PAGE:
Quarterly Commentary

4Q 2023


  • In 4Q23, the Russell 2000 Growth returned 12.75% and the Russell 2000 returned 14.03%.
  • In September, the Federal Reserve indicated the possibility of one more rate increase in 20231, and the markets were weak in October. Markets rallied after the November Fed meeting when rates remained at 5.25% – 5.50%. At the December meeting, the Fed indicated the possibility of multiple rate cuts in 2024 and the markets rallied.
  • 10-year Treasury yields decreased to 3.9% from 4.6% on September 30, which was the highest level since 2007.
  • The economy continued to move forward with an estimated 4Q23 GDP growth of 1.5%, well below 3Q23’s 5.2%, but positive.
  • 4Q23 is estimated to be the sixth quarter of 3-4% consumer price index inflation, after 5-7% the preceding four quarters.



  • In 4Q23, the Fund’s Institutional (NEAIX) and Retail (NEAGX) classes returned 10.47% and 10.27%, respectively, underperforming the Russell 2000 Growth’s 12.75%. For the year, NEAIX returned 38.37% and NEAGX returned 37.65%, significantly outperforming the indices. For the year, the Russell 2000 Growth returned 18.66%, the Russell 2000 returned 16.93%. and the S&P 500 returned 26.29%.
  • The Fund’s top contributors in 4Q23 were:
    • Aspen Aerogels, Inc. (ASPN) – Aspen makes aerogel-based insulation used by the energy industry and by the electric-vehicle industry to prevent combustion in Lithium-ion batteries. Aspen had a very eventful quarter. It announced revenue and a forecast ahead of expectations. It also announced winning Stellantis N. V. (STLA) and Audi AG (VOW3-DE) as customers. Finally, Aspen raised $75 million at $12.38 per share, which fully funds the company through what we believe could be positive cash flow. We were pleased to increase our long-term holding of Aspen in that offering.
    • Unisys Corp. (UIS) – Unisys reported good results and we believe its stock was well oversold. We continue to see value of $10 – 20 per share in Unisys, which closed the year at $5.62 per share.
    • Smith-Midland Corp. (SMID) – Smith-Midland manufactures concrete road barriers, highway, and other commercial and utility-scale concrete products. It has been investing in a barrier rental fleet and in attracting licensees around the U.S. to manufacture using its designs. Smith-Midland is a beneficiary of government and commercial infrastructure building and reported very strong bookings.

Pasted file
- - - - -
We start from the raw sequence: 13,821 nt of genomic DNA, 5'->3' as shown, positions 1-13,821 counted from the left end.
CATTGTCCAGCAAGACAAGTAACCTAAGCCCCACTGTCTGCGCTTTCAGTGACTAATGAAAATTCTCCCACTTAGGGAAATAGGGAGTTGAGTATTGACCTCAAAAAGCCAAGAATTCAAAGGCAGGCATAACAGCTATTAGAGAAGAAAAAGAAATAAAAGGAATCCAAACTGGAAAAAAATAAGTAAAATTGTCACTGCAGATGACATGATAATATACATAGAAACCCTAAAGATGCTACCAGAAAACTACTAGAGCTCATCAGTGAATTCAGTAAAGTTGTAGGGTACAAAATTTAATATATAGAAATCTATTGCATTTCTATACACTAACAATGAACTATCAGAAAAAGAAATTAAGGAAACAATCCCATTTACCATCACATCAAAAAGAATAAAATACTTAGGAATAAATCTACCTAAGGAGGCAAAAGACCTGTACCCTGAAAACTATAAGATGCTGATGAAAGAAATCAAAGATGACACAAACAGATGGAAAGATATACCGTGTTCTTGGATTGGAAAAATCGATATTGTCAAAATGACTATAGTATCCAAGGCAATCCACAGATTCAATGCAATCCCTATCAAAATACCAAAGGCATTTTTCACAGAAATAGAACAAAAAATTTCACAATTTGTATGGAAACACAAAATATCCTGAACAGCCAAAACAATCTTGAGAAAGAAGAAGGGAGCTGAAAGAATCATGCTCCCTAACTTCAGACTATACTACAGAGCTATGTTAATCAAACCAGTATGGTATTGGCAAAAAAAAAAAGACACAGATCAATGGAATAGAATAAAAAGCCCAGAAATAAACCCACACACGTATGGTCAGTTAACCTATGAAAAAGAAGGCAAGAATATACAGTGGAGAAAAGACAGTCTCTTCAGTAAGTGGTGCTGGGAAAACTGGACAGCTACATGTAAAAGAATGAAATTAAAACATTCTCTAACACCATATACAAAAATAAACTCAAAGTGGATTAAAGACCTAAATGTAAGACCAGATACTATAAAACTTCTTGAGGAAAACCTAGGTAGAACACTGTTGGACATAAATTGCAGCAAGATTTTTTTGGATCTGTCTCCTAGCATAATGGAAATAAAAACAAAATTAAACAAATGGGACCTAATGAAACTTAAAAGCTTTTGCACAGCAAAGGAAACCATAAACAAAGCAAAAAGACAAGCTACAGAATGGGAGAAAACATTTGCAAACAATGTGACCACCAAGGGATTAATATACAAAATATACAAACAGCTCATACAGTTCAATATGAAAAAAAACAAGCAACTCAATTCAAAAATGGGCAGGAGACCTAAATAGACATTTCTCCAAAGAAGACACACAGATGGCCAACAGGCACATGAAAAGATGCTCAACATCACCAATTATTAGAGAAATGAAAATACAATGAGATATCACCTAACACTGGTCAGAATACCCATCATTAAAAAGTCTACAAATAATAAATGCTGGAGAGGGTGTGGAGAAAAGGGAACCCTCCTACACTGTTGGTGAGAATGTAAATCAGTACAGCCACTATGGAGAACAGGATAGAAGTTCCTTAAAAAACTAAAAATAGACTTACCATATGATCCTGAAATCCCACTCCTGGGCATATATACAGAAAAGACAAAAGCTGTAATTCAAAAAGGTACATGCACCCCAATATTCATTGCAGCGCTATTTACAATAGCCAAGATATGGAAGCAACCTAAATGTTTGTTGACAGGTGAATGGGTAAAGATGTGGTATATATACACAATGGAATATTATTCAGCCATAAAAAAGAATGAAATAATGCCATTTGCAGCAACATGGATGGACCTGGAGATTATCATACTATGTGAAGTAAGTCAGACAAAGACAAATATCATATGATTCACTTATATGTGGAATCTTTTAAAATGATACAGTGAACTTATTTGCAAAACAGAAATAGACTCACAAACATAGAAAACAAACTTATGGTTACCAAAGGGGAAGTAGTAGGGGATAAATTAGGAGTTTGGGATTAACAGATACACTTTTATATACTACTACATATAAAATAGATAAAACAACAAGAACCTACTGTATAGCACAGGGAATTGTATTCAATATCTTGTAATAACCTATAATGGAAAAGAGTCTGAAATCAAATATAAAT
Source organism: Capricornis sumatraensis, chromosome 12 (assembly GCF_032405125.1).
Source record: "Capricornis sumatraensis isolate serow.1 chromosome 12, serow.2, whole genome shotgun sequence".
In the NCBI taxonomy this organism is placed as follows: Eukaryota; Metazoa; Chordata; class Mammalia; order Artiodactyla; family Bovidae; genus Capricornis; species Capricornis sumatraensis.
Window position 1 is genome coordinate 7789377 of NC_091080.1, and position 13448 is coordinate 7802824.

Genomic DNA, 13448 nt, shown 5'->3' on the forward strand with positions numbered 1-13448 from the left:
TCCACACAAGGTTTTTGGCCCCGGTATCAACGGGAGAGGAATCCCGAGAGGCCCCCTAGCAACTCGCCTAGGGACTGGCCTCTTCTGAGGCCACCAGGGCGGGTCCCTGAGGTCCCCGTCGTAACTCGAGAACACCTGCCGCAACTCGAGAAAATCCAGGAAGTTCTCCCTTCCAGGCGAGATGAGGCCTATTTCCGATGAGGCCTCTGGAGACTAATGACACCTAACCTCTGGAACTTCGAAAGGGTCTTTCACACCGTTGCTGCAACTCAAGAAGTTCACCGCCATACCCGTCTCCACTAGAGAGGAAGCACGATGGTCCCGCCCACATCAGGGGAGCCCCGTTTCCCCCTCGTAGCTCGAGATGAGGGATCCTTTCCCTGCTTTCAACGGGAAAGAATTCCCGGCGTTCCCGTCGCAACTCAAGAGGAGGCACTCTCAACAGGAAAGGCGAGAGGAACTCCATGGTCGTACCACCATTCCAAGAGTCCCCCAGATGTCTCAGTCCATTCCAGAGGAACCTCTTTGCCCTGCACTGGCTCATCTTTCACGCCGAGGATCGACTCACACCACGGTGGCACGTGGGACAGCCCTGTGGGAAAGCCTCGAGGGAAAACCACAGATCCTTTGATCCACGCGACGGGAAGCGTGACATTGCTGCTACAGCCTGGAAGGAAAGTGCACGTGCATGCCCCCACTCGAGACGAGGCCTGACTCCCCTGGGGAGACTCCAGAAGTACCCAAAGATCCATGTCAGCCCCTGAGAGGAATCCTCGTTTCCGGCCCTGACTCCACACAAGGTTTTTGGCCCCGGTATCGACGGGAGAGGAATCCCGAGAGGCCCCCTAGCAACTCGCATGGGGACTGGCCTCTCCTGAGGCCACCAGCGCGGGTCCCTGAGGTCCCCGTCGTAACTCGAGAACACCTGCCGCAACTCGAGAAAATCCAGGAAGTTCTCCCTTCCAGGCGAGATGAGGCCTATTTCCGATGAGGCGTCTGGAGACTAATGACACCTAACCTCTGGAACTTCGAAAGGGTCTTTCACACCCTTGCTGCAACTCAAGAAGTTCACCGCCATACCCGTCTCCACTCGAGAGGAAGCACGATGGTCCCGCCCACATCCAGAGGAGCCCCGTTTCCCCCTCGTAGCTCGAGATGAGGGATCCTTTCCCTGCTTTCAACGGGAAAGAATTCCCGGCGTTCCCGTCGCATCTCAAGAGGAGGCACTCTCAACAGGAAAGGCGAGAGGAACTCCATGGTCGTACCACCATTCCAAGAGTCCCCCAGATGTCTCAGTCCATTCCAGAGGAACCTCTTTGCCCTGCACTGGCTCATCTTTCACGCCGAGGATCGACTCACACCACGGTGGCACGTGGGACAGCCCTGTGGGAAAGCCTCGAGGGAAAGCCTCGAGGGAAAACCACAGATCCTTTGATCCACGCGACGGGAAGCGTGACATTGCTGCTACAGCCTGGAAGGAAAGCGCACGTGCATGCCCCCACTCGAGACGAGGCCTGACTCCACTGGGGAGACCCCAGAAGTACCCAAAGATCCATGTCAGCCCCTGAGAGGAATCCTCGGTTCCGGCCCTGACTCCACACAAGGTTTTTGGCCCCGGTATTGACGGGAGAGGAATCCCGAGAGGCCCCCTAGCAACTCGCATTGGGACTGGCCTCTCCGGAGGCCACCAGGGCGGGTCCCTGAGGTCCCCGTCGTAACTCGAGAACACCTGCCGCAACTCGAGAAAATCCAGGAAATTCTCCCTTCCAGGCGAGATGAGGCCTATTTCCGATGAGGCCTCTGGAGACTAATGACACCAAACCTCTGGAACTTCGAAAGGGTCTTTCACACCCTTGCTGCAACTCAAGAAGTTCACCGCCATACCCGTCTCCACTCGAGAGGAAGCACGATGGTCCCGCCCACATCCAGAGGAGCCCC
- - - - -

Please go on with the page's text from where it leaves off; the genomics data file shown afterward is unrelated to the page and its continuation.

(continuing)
• The Fund had one acquisition announced in the quarter – Alteryx, Inc. (AYX) agreed to go private for $4.4 billion. The company offers data analytics software that we believe is undergoing a misunderstood transition to SaaS. We appreciate the short-term premium, but had only purchased Alteryx in 3Q23.
  • The Fund’s top detractor in 4Q23 was Vicor Corp. (VICR). Vicor manufactures power conversion chips used in data centers, cars, and other industrial products. We have been awaiting the opening of Vicor’s new plant in Andover, MA, and we believe it will start to contribute in 2024. The plant delays limited capacity and hurt earnings over the last year. In 4Q23, Vicor reported disappointing guidance and the loss of an important customer. We believe the market is moving in Vicor’s direction with the high-power requirements of EVs and data centers. Thus, we wait with patience for Vicor to produce better results.
  • With 7% turnover, the Fund does not rotate into or out of sectors but invests in companies we believe can outperform over the long term.


  • The Fund had significant inflows in the quarter. It ended the quarter with a 22% cash position, down from 32% on September 30. We had a very productive quarter with seven new investments and additions to existing positions.
  • The three largest new holdings are: